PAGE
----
from any physical 111 effects sustained in
the race. A brother of Grtswold, whose
home in In Pennsylvania, has been summoned.
Eighteen Anstrlana Who Were C'ele
Itrntlnig Too Strenooasly, I sing
Revolvers vrlth Loaded
Shells. Arrested.
atlenn Orican Dlarnasrs Pan
Anglican Meeting; Recently
deal with the recent congress held In Lon
don In his forthcoming encyclical.
' I ROME. June ;9, The Osservatore Ro-
The South Omaha Country club enter- j mano th organ of the Vatican, In an edi
talned the Council Bluffs Boating assucia- ( tor,a, 0,mccrnlrg ,n, .cent Pananglican
tiori yesterday at the local grounds. A ; (.Qpa, in London, says:
matched game 01 gon was pijru ..n. 1.-1- .rriitlor, without a lea-ltimata hierarchy.
lng of nine holes In the morning and el-ht-
cen In the afternoon. The teims were evenly
matched and at each hour of play the lead
was different. The Council Bluffs tt am
won out by eleven points. At noon lunch
was served at the club cafe. Dinner was
i served in the evening. The players had Just
time to finish before the light rain of the
evening began. A return game will be ar
ranged In the course of a lew weeks.
The South Omaha club eniertained a
large crowd of visitors from Council Bluffs
in addition to the team. Tire' day was
perfect and the many spcctalrs took ad
vantage of It.
Celebration Too Mrennona.
The county Jail was full all day yester
day with a crowd of Austrlans. Thty were
although calling itself Christian, Is a re
ligion only for this world, as the questions
discussed by the Panagllcan congress show.
Throughout the centuries all religions which
have arisen without the seal of the real
divine personality were similar to that 01s
cussed at the Pananglican congress. All of
them aimed at securing the largest amouat
of Joy In this life without caring for the
other world."
At the end of a long attack, the Os
servatore Romano says that Catholic Rome
tomorrow will celebrate with veneration
the anniversary of the death of St. Peter,
at his tomb In a church which is a miracle
of art, and tjiat this veneration will an-
j swer better than anything else the superla
tive poverty of the Pananglican congress.
BrrActul at a Into hrtlir Ntlirrlav nlcht
. . , .. . ,,, -,,i,v,i ,h. From the attitude of the Osservatore Ro-
A Horrible Death
results from decaying lungs. Cure coughs
gnd weak, sore lungs with Dr. King's New
Discovery. 6oc and II. For sale by Beaton
Drug company.
Cashier rials Stoefc Market.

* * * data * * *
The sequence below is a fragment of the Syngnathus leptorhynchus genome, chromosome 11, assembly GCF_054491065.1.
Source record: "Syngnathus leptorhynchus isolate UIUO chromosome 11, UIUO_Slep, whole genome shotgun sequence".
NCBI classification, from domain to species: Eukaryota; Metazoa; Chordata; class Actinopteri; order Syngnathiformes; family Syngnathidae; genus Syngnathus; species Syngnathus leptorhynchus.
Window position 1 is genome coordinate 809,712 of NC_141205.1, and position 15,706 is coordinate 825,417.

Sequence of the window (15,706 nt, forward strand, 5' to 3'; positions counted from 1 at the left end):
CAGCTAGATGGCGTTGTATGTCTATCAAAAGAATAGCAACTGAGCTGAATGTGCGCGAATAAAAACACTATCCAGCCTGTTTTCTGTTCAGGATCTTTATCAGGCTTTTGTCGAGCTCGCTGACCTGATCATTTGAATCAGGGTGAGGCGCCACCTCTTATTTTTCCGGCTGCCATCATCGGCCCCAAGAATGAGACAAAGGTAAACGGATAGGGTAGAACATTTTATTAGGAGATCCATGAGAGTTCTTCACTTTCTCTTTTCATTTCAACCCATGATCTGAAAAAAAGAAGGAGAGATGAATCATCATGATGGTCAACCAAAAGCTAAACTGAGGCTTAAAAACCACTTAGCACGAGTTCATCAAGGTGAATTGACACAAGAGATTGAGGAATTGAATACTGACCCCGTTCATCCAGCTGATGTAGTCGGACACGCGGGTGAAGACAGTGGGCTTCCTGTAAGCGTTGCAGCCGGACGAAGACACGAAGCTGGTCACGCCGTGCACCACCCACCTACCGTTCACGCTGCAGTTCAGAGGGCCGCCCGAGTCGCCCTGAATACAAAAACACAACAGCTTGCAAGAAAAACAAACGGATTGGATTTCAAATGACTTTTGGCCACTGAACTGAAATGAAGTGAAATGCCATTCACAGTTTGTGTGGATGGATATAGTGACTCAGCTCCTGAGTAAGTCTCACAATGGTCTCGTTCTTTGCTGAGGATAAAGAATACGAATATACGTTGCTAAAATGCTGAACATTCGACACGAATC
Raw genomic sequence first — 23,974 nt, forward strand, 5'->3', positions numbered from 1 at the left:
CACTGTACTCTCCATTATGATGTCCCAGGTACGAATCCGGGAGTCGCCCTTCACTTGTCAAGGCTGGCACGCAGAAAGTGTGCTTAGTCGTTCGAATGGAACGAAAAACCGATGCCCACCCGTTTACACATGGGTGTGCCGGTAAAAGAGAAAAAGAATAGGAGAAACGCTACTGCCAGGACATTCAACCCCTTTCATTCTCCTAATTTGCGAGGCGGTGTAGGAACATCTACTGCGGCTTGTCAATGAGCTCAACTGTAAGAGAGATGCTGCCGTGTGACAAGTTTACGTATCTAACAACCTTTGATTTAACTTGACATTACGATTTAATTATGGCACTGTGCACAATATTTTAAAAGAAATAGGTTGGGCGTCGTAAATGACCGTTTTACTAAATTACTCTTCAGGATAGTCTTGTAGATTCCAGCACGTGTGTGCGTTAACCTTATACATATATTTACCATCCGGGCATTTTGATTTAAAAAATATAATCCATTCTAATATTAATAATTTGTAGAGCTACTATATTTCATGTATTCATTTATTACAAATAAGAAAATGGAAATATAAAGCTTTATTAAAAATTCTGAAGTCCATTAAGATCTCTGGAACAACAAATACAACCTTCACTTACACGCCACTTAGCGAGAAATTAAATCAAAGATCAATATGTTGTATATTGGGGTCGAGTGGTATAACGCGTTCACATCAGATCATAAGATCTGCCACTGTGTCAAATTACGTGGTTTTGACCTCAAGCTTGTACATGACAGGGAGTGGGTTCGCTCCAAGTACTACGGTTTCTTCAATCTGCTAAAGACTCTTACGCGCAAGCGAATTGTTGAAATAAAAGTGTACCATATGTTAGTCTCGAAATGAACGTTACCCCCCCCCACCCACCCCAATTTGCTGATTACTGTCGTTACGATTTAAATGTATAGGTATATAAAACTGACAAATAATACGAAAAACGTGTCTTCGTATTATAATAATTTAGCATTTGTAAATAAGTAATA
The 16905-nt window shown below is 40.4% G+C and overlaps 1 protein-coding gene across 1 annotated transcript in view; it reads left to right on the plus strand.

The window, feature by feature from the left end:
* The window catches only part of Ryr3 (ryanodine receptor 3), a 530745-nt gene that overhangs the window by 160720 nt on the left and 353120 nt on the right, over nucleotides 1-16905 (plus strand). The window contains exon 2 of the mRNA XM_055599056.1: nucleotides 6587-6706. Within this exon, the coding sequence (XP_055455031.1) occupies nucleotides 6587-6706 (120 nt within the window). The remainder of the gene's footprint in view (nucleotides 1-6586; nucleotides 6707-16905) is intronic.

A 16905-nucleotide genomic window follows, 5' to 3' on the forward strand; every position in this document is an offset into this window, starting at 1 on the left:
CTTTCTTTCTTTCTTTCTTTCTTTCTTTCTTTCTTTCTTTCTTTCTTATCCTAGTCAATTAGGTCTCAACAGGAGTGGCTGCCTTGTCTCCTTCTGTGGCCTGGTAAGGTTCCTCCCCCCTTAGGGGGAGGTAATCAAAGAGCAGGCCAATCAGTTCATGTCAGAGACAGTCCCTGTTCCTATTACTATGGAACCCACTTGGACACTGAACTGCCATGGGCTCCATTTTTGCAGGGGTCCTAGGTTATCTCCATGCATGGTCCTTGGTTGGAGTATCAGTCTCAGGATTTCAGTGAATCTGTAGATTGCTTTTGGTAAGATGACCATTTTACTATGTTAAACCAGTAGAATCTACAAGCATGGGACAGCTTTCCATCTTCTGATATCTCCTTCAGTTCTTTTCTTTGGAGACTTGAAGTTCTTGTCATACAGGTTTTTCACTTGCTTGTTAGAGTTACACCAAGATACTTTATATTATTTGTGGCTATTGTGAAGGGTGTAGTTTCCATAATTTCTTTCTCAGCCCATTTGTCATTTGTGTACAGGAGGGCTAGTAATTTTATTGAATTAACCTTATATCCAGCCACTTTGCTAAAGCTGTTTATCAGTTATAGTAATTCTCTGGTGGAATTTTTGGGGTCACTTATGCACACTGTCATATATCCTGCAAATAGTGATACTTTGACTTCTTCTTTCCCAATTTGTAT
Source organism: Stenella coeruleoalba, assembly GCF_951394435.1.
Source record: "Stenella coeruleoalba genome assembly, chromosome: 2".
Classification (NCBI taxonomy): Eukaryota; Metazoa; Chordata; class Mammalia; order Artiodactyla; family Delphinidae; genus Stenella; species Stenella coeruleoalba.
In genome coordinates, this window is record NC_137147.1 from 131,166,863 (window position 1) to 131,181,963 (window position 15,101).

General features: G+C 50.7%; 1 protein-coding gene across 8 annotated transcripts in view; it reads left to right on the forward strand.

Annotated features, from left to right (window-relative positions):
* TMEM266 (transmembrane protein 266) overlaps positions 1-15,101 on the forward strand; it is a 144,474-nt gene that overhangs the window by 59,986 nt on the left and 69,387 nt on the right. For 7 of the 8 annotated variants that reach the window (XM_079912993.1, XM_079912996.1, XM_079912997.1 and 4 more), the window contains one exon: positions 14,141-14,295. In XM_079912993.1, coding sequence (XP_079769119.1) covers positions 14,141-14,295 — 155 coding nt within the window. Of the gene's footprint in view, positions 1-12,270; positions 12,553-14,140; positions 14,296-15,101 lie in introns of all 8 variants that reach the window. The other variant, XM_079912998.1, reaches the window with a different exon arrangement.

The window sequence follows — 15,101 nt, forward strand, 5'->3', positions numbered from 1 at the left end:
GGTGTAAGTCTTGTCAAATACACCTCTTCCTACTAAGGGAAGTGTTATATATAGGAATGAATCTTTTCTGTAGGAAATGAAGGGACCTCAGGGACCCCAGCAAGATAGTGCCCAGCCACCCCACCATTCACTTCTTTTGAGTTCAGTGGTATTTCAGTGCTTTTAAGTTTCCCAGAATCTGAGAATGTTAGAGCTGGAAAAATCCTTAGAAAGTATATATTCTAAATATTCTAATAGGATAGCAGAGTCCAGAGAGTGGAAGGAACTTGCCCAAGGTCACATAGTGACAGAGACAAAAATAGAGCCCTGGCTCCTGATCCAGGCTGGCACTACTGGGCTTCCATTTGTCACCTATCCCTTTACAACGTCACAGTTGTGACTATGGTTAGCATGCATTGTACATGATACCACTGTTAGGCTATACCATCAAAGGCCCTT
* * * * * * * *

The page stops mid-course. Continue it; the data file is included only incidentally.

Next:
ATLANTIC CITY. N. J . June Si-Robert
Oh n miss, Jr.. cashier of the Marina Trust
company of this city, waa arrested today,
charged with a defalcation of J0,. He
made a confession In which ha aays he
Blared the slock market, that one loss fol.
1' lowed another until he was hopelessly In
volved Ha la under H.OuO bail for trtal in
Dr. Lyon's
Tooth Powder
Cleanses, preserves and
beautifies the teeth, and
Purifies the breath
A superior dentifrice
for people of refinement
EiUblished ia 1866 by
Opponent Championed Prohibition
and He Stood for Loral
MEMPHIS. June 29 Further returns re
ceived from yesterday's democratic primary
election In this state indicate the certain
nomination of Governor M. R. Patterson
over former I'nlted States Senator Edward
W. Corjnack. Reliable returns received by
the Commercial Appeal give Patterson ??)
delegates and Cormack 581. Cormack fol
lowers, it Is stated, probably win content
the election In two .small interior counties,
charging fraud. The loss of the delegates
Involved would net affect the result. Go -ernor
Patterson's popular majority Is about
The election was held on the county unit
plan. Senator Cormack favoring statewide
prohibition, nnd Governor Patterson local
option. The governor said, however, on
the stump that If the democratic platform
called for statewide prohibition he would
sign such a bill If passed by the legislature.
city limits. Apparently they were celebrat
ing at one of their colony houses on Q
street and resorted to the use of firearms
for the necessary noise. They did not re
move the bullets nor use blanke. Tne
neighborhood, not liking the sound of
promiscuous bullets notified the pol ce. Two
patrolmen went to the place and put eight
een of die shooters under arrest. Bullet
holes were found In the floors, walls and
ceilings of the house they occuph d. and
some of the bullets In the houses of tho
neighborhood. It seemed they had not
thought of harming any one especially, but
It was their Idea of a good time. They of
fered no resistance to the arrest. Several
were released on a cash bond to appear In
police court this morning.
Magic City tinnslp.
Jetter's Gold Top Beer dell vert d to any
part of the cliy. Telephone No. 8.
Bee office removed to Live Stcck Bank
Rldh'.i Twenty-fourth and N. 'Phone Ti.
The Q street viaduct will be lotted this
morning for the work of reconstruction.
A large number of South Omaha people
leave this week on their annual vacations.
Joseph Meyer has gone on an eastern trip.